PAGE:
Improving regime wins approval
Unusually, the Government's new Improving Schools campaign has won a fair measure of support, despite the fact that it is funded with old money and based on many existing projects.
The intention is to direct help to schools when they most need it - just after an official inspection - by co-ordinating money and expertise to turn action plans into reality.
Around Pounds 100m is believed to have been earmarked for the scheme, which according to Department for Education sources is already being spent on school effectiveness programmes, but is being "refocused".
However, the Association of Metropolitan Authorities believes it has won significant concessions from the DFE in how the funding is actually allocated, giving education authorities new powers over schools under their remit from next April.
The grant allocated to each local authority is now to be divided into three elements, with around half going to all maintained schools, and 20-30 per cent being allocated to primaries and secondaries on submission of their action plan after the Office for Standards in Education visit. The remainder - up to a quarter - is to be held back to target help at schools identified as having serious weaknesses, to improve training of staff and governors, or to support the curriculum.
"Serious weaknesses" do not necessarily need to be diagnosed by OFSTED inspectors, and the ability to dispense this cash as they see fit has delighted the AMA.
The other development to please local authorities is that they may withhold payment of the post-inspection grant and annual formula grant if they believe the school's planned expenditure does not meet the scheme's objectives or address key issues for action identified by inspectors.
Graham Lane, chairman of the AMA's education committee, said: "It's a major shift in psychology. We want the power to appoint extra governors where the school is not succeeding, and we would like powers to intervene where the school is causing concern."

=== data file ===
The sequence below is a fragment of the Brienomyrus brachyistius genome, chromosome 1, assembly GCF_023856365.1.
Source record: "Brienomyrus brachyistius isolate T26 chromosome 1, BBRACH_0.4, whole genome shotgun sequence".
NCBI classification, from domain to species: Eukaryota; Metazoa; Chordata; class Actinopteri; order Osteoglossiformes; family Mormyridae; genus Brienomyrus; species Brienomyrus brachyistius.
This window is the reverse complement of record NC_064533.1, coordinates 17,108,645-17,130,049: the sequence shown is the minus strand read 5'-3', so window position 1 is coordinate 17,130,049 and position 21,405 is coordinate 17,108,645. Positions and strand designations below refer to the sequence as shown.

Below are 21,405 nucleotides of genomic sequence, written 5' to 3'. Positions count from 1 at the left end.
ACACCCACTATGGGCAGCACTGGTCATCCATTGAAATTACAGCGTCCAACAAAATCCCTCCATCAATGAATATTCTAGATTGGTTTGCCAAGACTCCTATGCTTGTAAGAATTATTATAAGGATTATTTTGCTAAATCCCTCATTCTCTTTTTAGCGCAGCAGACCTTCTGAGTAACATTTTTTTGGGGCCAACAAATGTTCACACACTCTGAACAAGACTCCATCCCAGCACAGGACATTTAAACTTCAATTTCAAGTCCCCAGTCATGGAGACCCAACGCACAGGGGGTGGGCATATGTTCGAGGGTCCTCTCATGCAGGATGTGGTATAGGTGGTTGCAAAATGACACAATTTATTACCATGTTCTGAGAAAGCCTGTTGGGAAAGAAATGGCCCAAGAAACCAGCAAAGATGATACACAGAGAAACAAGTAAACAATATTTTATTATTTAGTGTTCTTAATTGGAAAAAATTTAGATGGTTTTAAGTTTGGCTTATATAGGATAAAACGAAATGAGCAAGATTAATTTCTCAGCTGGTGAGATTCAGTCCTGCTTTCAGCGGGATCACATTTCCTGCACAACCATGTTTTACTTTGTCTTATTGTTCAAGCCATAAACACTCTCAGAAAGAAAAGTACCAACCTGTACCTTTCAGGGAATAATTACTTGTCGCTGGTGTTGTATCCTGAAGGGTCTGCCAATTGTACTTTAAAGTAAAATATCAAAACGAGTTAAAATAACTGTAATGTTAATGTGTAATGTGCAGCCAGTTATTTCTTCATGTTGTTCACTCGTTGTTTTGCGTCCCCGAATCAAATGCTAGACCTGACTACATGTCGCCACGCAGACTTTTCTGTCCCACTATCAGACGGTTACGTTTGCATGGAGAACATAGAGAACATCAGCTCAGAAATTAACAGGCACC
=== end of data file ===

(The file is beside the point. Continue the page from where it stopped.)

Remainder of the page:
Alan Parker, the AMA's education officer, also believes problems could arise in co-ordinating the financial year of the GEST grant system with school inspection timetables.
Other significant innovations of the Improving Schools scheme is that, for the first time, all interested parties will be expected to work together. When asked, cheekily, at the programme's launch "Is this a new start?" Education Secretary Gillian Shephard neatly sidestepped the question. But the answer appears to be that it is.
Thus the Teacher Training Agency, OFSTED, the local authorities, heads, the Funding Agency for Schools, universities and, of course, business, will come together under an advisory group to be chaired by schools minister Eric Forth. Their task will be to improve the quality of teaching, look at the use of school effectiveness grants, and promote the use of target-setting to raise standards of achievement.
OFSTED has been asked to identify schools with good target-setting systems and to draw up case studies to highlight good practice. The revised inspection framework will also emphasise the role of target-setting. It is conducting a series of seminars this summer into effective teaching methods with the TTA.
The other radical move is the involvement of the Institute of Education and other academic research bodies in the project. Professor Peter Mortimore, director of the Institute, could hardly hide his glee at being brought in from the cold after 20 years of research into school effectiveness were welcomed abroad but apparently ignored by Whitehall.
The new interest in research is also apparent in the inclusion of an Organisation for Economic Co-operation and Development Seminar on failure at school under the Improving Schools umbrella. The November conference will be chaired by Professor Mortimore.
The DFE has also drawn up a list of advisers and consultants willing to work with schools identified as having serious weaknesses, extending the choices available to governing bodies and LEAs. Primary schools falling into this category will now get a follow-up visit from OFSTED, bringing them into line with secondaries.
Heads and governors will also get help with formulating their action plans through a series of seminars to be held throughout the country.
Much of the TTA's work has been brought under the Improving Schools umbrella, including a fundamental review of in-service training - a key plank of local authorities' involvement and the Headlamp management training scheme for new heads. It is also seeking bids for research into literacy and numeracy teaching in primary schools.